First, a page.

When I was a little girl, the Pope used to call my house.
The phone would ring. I would answer, “Hello, Squarcia residence.” A man with a jubilant tone would reply, “May I please speak to your Mom and Dad?” “Sure,” I would say. “May I ask who is calling?” “Tell them it’s the Pope,” the man would say.
I stood for a moment. Covering the phone receiver (as if that would really block the loud shriek that was about to exist from the depths of my lungs), I screamed: “Mommmmm, Daddddd, the Pope is on the phone, the Pope is on the phone!”
They would laugh. I would wonder why they weren’t as excited as I was to speak to THE POPE.
“Hi Msgr. Al,” I would hear my mom say, as she chuckled picking up the phone. Msgr. Al was a longtime friend of my parents. He officiated their wedding and baptized my sisters, brother and me. He was living in Rome and every so often he called to check in. He was a jokester of sorts and he fooled me every time.
When I first heard the news that Pope Francis would becoming to Philadelphia, I shrieked with the same excitement I did all those years ago when I thought John Paul II was calling my parents. Perhaps it wasn’t quite as high pitched as my 9-year-old little girl scream, but the feeling internally was just the same.
The Pope is coming! The Pope is coming! It’s no joke. And as a Catholic, I am overjoyed.
Why? Why would I want to battle the 1 million people expected to flood the streets of Philadelphia? Philadelphia traffic during a non-Pope visit is terrible at best. Why would I want to drag my two small children to a Mass where the celebrant might be over a mile away? As it is, I practically have to stand on my head and pull rabbits out of hats just to keep the children still when we are sitting in the first pew at Mass on an ordinary Sunday. Why would I want to do all that when I could probably just watch it on TV from the comfort of my own home?
Why would I not want to be surrounded by 1 million faith-filled people on fire for Christ? Why would I not want to be in the presence of a man who is changing the world with his love of Christ and His Church? Why would I not want to give my children a once in a lifetime opportunity to take part in one of the most historic events in modern Church history?
I never gave it a second thought. The positives of what this experience could be far outweigh the negatives. I texted my husband and said, “We are going.” He replied. “I know.”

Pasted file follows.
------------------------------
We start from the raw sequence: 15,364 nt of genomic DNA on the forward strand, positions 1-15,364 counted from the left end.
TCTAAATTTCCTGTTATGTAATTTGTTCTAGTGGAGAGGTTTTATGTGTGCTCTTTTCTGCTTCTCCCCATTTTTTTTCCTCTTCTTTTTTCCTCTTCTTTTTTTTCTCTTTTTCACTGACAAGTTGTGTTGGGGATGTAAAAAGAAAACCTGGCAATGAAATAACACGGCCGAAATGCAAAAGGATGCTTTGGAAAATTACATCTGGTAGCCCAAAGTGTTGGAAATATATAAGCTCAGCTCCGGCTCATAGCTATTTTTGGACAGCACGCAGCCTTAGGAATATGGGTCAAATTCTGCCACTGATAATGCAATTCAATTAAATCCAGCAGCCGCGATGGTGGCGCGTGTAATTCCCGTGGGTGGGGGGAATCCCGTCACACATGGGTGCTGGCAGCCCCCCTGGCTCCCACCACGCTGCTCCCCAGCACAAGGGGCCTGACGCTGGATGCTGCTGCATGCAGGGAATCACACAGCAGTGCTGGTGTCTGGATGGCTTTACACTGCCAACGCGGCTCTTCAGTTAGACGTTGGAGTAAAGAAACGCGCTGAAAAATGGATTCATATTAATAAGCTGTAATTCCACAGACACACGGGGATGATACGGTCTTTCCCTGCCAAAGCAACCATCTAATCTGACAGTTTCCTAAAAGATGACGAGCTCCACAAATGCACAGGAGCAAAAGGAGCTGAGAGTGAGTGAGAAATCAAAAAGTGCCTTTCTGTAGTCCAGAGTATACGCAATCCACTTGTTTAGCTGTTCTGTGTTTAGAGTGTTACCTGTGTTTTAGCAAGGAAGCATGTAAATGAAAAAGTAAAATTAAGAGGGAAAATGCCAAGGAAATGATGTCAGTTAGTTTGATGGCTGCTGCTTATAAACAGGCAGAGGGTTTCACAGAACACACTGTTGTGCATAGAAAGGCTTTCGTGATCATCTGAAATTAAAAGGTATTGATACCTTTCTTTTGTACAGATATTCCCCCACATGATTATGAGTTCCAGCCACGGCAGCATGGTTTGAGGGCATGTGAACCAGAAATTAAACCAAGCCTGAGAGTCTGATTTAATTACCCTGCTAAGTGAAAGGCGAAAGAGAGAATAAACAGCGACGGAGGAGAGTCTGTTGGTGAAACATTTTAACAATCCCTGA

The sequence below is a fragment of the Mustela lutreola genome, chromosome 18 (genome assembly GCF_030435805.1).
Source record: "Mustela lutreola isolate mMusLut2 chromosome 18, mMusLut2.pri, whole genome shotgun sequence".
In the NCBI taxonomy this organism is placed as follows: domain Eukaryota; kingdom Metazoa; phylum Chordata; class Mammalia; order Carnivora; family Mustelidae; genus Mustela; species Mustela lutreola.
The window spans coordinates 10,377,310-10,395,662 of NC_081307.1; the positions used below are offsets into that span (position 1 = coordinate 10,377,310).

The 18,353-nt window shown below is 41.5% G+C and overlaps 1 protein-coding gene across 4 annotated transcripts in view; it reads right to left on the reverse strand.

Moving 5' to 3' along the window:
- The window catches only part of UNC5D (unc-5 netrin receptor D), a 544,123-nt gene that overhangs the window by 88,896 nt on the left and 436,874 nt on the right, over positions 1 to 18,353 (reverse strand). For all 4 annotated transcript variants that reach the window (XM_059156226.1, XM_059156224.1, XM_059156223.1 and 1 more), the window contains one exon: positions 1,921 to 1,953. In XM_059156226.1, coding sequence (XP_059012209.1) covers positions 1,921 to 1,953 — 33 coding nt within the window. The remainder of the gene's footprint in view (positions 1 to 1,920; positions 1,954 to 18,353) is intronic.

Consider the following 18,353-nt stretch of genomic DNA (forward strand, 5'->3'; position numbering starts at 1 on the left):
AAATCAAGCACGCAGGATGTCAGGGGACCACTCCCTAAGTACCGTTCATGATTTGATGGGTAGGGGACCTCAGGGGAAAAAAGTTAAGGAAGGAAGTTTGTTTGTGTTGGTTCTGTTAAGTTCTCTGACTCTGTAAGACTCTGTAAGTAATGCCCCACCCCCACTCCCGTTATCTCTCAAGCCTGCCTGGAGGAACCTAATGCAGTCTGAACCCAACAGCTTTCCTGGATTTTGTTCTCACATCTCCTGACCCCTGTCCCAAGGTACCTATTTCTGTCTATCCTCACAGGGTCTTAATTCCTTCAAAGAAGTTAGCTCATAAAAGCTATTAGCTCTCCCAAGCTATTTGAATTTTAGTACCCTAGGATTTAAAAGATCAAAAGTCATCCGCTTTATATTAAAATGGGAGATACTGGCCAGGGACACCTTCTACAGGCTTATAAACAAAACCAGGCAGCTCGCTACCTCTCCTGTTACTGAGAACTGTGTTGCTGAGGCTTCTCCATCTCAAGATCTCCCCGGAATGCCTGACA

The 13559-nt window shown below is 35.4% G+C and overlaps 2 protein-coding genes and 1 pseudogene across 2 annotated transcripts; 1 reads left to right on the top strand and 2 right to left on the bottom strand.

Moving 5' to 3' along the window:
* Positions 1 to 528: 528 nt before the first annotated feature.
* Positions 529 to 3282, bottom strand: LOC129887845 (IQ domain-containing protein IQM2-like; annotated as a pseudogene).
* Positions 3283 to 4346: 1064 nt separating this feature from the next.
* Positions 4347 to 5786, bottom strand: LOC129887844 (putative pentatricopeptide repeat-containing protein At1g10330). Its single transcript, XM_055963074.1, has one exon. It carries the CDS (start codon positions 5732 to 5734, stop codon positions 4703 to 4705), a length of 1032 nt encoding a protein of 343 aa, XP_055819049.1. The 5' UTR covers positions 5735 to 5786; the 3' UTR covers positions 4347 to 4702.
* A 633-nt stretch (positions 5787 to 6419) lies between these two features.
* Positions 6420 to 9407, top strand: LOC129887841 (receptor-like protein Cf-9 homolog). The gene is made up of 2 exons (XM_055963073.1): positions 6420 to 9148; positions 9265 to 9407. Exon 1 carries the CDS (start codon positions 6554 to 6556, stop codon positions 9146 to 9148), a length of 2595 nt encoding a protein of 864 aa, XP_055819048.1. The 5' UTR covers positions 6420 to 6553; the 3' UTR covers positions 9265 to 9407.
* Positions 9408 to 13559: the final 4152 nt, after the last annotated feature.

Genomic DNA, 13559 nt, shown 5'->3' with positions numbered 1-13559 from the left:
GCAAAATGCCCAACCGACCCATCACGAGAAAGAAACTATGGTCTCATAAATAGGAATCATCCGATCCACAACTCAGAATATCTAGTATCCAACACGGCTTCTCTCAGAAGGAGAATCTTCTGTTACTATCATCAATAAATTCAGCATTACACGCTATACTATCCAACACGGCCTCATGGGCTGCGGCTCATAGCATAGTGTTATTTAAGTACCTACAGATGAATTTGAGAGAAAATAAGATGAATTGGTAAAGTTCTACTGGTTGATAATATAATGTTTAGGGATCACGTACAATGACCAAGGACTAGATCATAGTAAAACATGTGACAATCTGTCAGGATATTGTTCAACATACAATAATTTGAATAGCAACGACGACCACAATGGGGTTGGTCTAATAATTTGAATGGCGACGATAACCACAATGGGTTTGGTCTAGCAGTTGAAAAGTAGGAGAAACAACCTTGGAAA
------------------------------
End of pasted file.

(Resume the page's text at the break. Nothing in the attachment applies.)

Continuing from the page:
But beyond my personal excitement, there is a much larger aura of enthusiasm across the Philadelphia Archdiocese which includes five counties and more than 1.4 million faithful. This is finally some good news. For once, area Catholics didn’t have to hold their breath for fear of what scandalous or heartbreaking news might come when they saw a TV news reporter standing outside the Cathedral.
Pope Francis’ announcement (and subsequent visit) is pumping a new vibrancy into this archdiocese and this city. With a focus on the family, he will drive home an important message not just for Philadelphians but for the entire world: family matters.
“Marriage and family are in crisis,” the Pope said as he made his announcement about the upcoming visit. His trip marks a tremendous opportunity for necessary renewal. The domestic church is where our faith is nurtured and developed. It is the foundation on which disciples are made and the world is changed.
On Sept. 27, the city of brotherly love will experience a love that transcends all understanding. There won’t be words to describe it, but our hearts will be changed. That I know for certain.
The Pope is coming! The Pope is coming! It’s no joke. And as a child of God, I am overjoyed. I will not miss this.
I think I’ll call Msgr. Al.
Melissa Squarcia Fordyce, a Catholic wife and mother of two children, is the director of communications for Presby’s Inspired Life, which serves older adults in the Philadelphia region. She previously spent seven years with Catholic Leadership Institute in Exton. She is a catechist for fifth graders and an extraordinary minister of holy Communion. She can be reached at Melissa.a.Fordyce@gmail.com.